Trade imbalance was a concern for Zambian business who attended a two-day virtual roundtable that reflected on COVID-19 impact on commercial interaction between SA and Zambia.
By Radithebe Rammutle
From 9 to 10 July 2015, South Africa and Zambia hosted a two-day virtual roundtable of business and public leaders, to reflect on the impact of COVID-19 on economic activity between the two countries. The South African (SA) government through the Department of Trade and Industry (DTI) relied on the Outward Trade and Investment Mission to access market in Zambia leading up to the pandemic. The pandemic had an impact on this programme.
Various keynote speakers on the first day of the conference observed that businesses experienced supply and demand led challenges due to lockdowns that affected value chains. Consequently, businesses ability to procure input material for their production and to get their products and services to the market was impacted.
Florence Muleya, CEO of Zambia Association of Manufacturers (ZAM), said that due to supply shocks, the manufacturing sector in Zambia lost 40% in revenues. In their manufactures survey ZAM found that while some of manufactures ceased their production others opted to adjust. According to the survey 21% of manufactures ceased their production. Those that continued production, 68% increased their hygiene protocols, and 48% sought for alternatives suppliers. Some manufactures also introduced flexible working methods and stockpiled goods.
Yet, trade imbalance between the two countries, an issue that preceded lockdowns, was the sore point generating negative response mainly from Zambian participants. Ernest Mande, Group Engineer at Trade Kings Group expressed dissatisfaction with SA export regime towards Zambia likening it to ?intelligent dumping?. This characterisation of SA trade behaviour towards Zambia illustrated the negative perception towards SA. SA is perceived to be using its economic strength to unfairly gain market share in Zambia in the processes thwarting its local industry.
The 2018 economic diplomacy row over honey trade would have further fuelled negative perception towards SA. Just under two years after granting Zambian honey producers market access in SA, the Department of Agriculture, Forestry and Fisheries revoked its 25th November 2015 decision in August 2018, re-imposing a ban on Zambian honey. Zambian producers exported non-irradiated honey to SA given the growing demand of organic foods. However, a food-borne pathogen, which caused the American Foul Brood (AFB) disease, was found in Zambian honey imports.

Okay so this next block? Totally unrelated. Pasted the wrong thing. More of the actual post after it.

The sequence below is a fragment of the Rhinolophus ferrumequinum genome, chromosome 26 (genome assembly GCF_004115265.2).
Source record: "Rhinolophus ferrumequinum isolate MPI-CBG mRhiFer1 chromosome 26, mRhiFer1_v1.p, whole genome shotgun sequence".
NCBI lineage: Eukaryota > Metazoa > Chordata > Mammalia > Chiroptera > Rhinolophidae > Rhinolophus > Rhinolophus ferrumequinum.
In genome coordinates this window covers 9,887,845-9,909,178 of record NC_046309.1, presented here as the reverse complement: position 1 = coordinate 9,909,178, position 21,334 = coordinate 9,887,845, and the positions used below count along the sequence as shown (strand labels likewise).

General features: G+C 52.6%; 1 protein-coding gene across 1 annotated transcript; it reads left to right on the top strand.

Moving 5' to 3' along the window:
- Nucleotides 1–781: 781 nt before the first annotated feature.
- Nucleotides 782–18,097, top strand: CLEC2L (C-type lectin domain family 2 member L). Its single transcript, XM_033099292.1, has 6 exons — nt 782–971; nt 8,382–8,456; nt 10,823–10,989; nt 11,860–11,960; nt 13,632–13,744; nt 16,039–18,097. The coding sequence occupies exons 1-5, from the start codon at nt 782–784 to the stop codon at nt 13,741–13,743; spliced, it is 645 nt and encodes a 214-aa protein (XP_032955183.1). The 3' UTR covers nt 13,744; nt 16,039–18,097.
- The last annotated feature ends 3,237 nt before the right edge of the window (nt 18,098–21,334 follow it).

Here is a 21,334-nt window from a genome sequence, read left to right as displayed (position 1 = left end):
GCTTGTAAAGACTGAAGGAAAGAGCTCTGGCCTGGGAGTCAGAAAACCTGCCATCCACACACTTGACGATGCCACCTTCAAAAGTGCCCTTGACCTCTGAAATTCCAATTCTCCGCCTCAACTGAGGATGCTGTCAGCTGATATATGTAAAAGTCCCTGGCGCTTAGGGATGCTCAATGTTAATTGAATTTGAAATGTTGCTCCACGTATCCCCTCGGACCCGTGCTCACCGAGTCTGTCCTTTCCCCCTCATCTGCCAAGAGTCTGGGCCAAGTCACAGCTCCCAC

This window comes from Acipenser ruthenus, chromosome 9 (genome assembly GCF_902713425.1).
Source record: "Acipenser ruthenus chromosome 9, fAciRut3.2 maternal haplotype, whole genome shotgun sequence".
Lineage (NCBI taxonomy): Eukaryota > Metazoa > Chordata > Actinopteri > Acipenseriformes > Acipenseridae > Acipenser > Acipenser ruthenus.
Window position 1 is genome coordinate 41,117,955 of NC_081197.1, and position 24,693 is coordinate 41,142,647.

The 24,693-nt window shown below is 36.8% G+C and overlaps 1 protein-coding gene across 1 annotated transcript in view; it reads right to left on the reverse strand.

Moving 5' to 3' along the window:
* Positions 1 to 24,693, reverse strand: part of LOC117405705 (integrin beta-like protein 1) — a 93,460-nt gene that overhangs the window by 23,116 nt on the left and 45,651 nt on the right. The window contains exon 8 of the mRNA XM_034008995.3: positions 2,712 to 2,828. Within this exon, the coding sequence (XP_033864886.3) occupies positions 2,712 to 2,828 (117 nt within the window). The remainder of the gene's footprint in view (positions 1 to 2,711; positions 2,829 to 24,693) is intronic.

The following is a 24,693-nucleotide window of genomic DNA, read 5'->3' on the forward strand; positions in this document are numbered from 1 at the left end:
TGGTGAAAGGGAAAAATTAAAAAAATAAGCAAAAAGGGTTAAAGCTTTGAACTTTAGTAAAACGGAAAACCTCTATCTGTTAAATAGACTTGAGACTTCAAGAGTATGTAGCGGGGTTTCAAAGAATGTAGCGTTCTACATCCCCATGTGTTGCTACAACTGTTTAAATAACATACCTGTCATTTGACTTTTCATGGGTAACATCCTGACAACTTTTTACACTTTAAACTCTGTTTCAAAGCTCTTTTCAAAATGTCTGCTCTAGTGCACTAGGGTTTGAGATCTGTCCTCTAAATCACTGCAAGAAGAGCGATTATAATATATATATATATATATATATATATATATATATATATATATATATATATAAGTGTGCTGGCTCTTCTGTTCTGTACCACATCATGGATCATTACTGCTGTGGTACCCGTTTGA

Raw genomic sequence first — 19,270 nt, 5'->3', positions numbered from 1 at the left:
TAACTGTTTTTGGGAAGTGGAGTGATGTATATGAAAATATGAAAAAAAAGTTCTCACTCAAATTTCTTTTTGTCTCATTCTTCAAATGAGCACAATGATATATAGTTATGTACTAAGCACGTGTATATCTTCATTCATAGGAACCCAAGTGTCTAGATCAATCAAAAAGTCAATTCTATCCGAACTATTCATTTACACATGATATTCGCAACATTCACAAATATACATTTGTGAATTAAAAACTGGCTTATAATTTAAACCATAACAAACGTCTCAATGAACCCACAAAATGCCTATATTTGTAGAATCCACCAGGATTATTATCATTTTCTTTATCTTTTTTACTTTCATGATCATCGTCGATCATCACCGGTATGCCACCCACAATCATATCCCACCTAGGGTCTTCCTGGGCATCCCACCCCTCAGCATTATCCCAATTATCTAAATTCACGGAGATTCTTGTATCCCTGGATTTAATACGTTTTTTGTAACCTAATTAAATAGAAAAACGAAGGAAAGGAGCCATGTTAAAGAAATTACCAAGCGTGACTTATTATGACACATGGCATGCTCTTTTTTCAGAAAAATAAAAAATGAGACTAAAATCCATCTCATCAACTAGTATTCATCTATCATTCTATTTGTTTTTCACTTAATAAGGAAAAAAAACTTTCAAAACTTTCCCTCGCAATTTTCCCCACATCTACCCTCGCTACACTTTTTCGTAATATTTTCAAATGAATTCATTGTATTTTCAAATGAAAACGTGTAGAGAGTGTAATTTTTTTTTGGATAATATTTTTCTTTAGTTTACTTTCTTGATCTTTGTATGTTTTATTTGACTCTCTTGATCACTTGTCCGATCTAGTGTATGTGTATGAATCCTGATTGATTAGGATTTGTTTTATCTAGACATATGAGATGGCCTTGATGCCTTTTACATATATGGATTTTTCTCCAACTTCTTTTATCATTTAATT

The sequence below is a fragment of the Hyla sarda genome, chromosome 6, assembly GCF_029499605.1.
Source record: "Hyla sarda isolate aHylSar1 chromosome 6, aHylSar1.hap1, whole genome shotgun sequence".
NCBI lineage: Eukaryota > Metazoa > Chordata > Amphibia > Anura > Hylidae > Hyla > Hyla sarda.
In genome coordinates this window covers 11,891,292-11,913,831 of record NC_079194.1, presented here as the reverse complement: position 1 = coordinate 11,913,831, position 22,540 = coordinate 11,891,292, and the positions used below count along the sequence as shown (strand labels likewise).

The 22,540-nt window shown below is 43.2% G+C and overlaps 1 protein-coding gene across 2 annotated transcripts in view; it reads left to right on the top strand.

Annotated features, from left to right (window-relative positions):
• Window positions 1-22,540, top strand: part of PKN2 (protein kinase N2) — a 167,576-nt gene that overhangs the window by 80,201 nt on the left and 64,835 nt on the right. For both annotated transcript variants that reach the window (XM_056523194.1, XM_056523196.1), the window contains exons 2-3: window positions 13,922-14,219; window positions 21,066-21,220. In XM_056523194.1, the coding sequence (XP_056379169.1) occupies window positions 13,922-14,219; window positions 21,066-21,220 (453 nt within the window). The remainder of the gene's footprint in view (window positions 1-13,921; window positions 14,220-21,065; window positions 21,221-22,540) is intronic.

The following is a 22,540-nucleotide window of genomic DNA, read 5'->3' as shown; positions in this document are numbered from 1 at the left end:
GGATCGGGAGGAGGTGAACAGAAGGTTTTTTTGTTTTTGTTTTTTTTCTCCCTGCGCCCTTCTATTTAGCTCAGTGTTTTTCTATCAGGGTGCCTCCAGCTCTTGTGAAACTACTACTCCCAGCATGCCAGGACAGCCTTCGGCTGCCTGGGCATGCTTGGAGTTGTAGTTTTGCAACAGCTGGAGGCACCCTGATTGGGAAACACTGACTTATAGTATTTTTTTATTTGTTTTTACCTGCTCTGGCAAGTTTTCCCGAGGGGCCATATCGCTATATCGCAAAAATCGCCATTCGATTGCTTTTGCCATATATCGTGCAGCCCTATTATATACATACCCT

In response to the expressed dissatisfaction from Zambia, Alan Mukoki, CEO of South African Chamber of Commerce, said that ?South Africa, from a principled point of view does not see Zambia as a place to dump its products?. While Covid-19 is a devastating phenomenon both countries should not be trapped in a siege mentality said Mukoki. Therefor business should accept the virus as part of their operational environment and find ways to get back to work in a safe way.
The outbreak of the corona virus was also viewed as a reset button that presented an opportunity to break away from the past and imagine new trade arrangement of inclusivity and mutual benefit. ?Covid-19 has opened opportunities to achieve [equitable] balance in trade? said Ballard Zulu, Outreach Director at Indaba Agricultural Policy Institute. Whilst there were many other inputs on how to break away from the past, John Rocha, a representative of SA?s Department of Trade, Industry and Competition surmised that the common theme in shaping future bilateral relations rested on three pillars: Enhancement of SA bilateral and Intra-Africa trade, Industrialisation, and improving supply chain efficiency.
The share of intra-Africa exports as a percentage of total African exports is less than 20%. This is low compared to levels in Europe (69%), Asia (59%) and North America (31%). For intra-Africa exports to grow there is an equal need for import substitution. Rocha presented a 2014 Afrexim Bank report in which it demonstrated that Africa imported $621 billion worth of goods and services. Those sourced from Africa were worth $84 billion representing 13% of intra-Africa imports as a percentage of Africa imports. The report estimated that $239 billion of those goods and services could be sourced from Africa.
Given the demand conditions in African countries, there is a need to diversify their economies through industrialisation and improving supply chain efficiency said Rocha. Policies that enhance supply chain should target public health and safety, immigration border security, efficient custom clearance, infrastructure development and harmonisation of certification and standards, on order to unlock bottlenecks in the movement of goods.